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Arizona Veterans' Memorial Cemeteries host virtual Memorial Day ceremony

Arizona Veterans' Memorial Cemeteries host virtual Memorial Day ceremony

American flags on the graves of military veterans for Memorial Day at Evergreen Cemetery, 3015 N. Oracle Road, Tucson, on May 23, 2020.

Pam Kragt has attended a Memorial Day service at a veterans cemetery in the Midwest every year for as long as she can remember.

This year, she will tune into the ceremony at the Arizona Veterans Memorial Cemetery in Marana, where her mother, Clara Van Gelder, was buried almost seven months ago.

Like many events in the last few months, the Memorial Day ceremony will be virtual on Monday morning.

The annual event usually draws hundreds of visitors to the cemetery in Marana, said Nicole Baker, spokeswoman for the Arizona Department of Veterans Services.

Baker said the department took into account how difficult it would be to set up chairs with enough space to follow social-distancing guidelines and how difficult it would be to prevent crowds at their largest annual event before deciding to host the event virtually.

“We wanted to make sure we were doing what was the safest for everyone, everyone attending and for our staff as well,” Baker said.

People can also leave comments while the ceremony streams, adding some sense of community to the ceremony this year, Baker said.

Kragt, who lives in a suburb of Omaha, Nebraska, said it felt good to learn she could still watch a Memorial Day ceremony from her living room this year. She is also glad to see the department in Arizona is taking good care of her mother, she said.

Kragt’s father, Wilbert Van Gelder, was in the Army in the early 1950s and served in the front lines of the Korean War. Her parents were married almost 68 years.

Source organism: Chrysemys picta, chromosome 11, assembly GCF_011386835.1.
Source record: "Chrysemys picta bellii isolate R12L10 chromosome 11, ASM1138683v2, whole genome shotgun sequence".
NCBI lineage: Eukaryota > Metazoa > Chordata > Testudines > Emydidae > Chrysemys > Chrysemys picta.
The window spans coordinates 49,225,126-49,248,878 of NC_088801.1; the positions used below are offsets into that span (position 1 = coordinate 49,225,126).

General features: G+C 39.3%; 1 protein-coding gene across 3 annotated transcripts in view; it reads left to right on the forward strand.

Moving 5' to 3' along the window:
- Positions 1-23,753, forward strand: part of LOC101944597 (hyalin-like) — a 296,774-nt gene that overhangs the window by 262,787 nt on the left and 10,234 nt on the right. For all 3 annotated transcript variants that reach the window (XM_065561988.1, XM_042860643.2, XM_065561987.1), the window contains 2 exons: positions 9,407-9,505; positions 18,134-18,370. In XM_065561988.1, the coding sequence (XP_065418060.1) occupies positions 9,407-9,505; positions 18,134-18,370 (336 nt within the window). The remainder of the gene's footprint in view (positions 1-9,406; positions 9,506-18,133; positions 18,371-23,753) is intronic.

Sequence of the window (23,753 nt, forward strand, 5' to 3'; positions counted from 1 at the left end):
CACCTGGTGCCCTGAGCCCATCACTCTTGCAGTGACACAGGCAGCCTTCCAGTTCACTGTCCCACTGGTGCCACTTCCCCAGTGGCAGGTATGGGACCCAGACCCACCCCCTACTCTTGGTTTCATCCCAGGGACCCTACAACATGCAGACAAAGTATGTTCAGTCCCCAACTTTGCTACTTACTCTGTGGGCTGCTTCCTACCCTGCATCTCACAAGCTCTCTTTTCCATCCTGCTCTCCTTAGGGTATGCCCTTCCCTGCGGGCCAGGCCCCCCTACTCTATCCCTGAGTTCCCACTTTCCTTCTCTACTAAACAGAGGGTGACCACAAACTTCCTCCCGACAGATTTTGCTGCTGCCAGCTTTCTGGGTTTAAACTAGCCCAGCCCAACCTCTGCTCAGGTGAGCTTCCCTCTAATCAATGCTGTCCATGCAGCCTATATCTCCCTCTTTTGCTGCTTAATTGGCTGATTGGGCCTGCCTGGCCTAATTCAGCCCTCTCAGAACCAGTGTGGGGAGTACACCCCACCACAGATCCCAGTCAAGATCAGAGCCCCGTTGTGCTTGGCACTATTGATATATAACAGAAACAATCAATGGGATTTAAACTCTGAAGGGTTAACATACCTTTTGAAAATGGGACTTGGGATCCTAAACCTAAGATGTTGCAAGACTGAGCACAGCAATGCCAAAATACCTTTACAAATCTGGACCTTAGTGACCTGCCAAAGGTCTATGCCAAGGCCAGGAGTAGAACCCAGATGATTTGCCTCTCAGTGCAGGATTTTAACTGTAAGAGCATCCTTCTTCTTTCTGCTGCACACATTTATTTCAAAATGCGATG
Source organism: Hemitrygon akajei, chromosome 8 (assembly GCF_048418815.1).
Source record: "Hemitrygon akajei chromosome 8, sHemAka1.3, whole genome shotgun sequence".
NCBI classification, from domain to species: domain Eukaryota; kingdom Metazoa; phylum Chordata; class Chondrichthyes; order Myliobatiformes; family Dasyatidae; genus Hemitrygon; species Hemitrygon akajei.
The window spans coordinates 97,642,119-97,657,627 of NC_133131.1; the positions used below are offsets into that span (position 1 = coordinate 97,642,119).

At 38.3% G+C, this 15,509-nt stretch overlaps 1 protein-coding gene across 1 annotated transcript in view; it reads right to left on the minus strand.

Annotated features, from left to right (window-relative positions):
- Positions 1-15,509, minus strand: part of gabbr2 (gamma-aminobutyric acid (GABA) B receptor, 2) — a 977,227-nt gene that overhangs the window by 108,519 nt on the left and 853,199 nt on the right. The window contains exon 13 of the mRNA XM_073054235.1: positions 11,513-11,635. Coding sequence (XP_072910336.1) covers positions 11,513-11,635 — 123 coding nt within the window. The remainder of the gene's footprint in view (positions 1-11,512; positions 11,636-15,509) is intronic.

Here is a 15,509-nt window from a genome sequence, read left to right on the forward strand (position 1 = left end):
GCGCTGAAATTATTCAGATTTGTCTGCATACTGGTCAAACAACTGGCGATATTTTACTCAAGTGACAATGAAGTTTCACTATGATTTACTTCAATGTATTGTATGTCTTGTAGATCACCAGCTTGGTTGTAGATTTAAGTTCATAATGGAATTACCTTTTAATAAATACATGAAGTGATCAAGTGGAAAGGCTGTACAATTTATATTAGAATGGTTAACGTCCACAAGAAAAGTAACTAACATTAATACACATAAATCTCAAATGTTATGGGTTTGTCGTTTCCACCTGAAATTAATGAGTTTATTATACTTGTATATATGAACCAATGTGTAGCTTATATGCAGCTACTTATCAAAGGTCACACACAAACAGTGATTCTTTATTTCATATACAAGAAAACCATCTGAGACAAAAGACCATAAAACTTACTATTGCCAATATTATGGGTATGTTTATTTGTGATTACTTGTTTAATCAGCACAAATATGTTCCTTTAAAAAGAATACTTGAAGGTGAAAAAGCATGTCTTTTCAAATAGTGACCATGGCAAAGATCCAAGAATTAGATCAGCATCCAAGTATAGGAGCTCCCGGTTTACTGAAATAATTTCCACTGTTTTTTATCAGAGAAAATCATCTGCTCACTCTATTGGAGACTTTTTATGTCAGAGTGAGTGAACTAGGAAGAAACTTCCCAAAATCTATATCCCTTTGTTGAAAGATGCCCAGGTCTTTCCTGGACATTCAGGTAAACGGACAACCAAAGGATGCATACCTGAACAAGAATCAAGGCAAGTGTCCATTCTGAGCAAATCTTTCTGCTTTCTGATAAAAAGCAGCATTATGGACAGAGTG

She said the wives of veterans also sacrifice a lot when their spouses join the military.

“The women who are buried at Marana were part of those servicemen’s lives. They should also be shown respect,” she said. “Some of them raised children alone. Some of them spent a great deal of time while their spouses were abroad wondering, praying and hoping that they’d come back.”

The Van Gelders were lifelong farmers in Iowa and moved to the Tucson area about 10 years ago, where Kragt’s brother, Bob Van Gelder, lives.

On Monday morning, Wilbert Van Gelder, 91, will be able to watch the Memorial Day ceremony online at his son’s house, Kragt said.

Cemetery staff placed flags on the more than 1,000 gravesites last week in preparation for the ceremony, Baker said. Usually hundreds of volunteers help with flag placement.

Families were encouraged to visit the cemetery throughout the weekend and practice social distancing while they honor their loved ones for Memorial Day, Baker said.

Rosalina Day attended the Memorial Day ceremony the last two years after her husband, William O. Day, died of cancer in October 2017 and was buried at the Marana cemetery.

Thankful for ceremony

She thought the ceremony would be canceled this year because of the pandemic, she said. She was glad the department found a way to honor veterans who have died.

William O. Day joined the Air Force and served in the Vietnam war.

“It’s a beautiful thing that they honor them for having fought for this nation,” Day said.

Baker said the department is now considering offering livestreaming of the Memorial Day ceremony in the future after seeing the positive response it received from family members like Kragt who live far away but would still like to join the ceremony.

Kragt said that’s a great idea, as the days when families lived near each other are not as common anymore, she said.

“It’s nice to know that someone is caring for that spot,” Kragt said. “Both of my parents will be there, so it’s reassuring to know that they show great love and care for them as well.”

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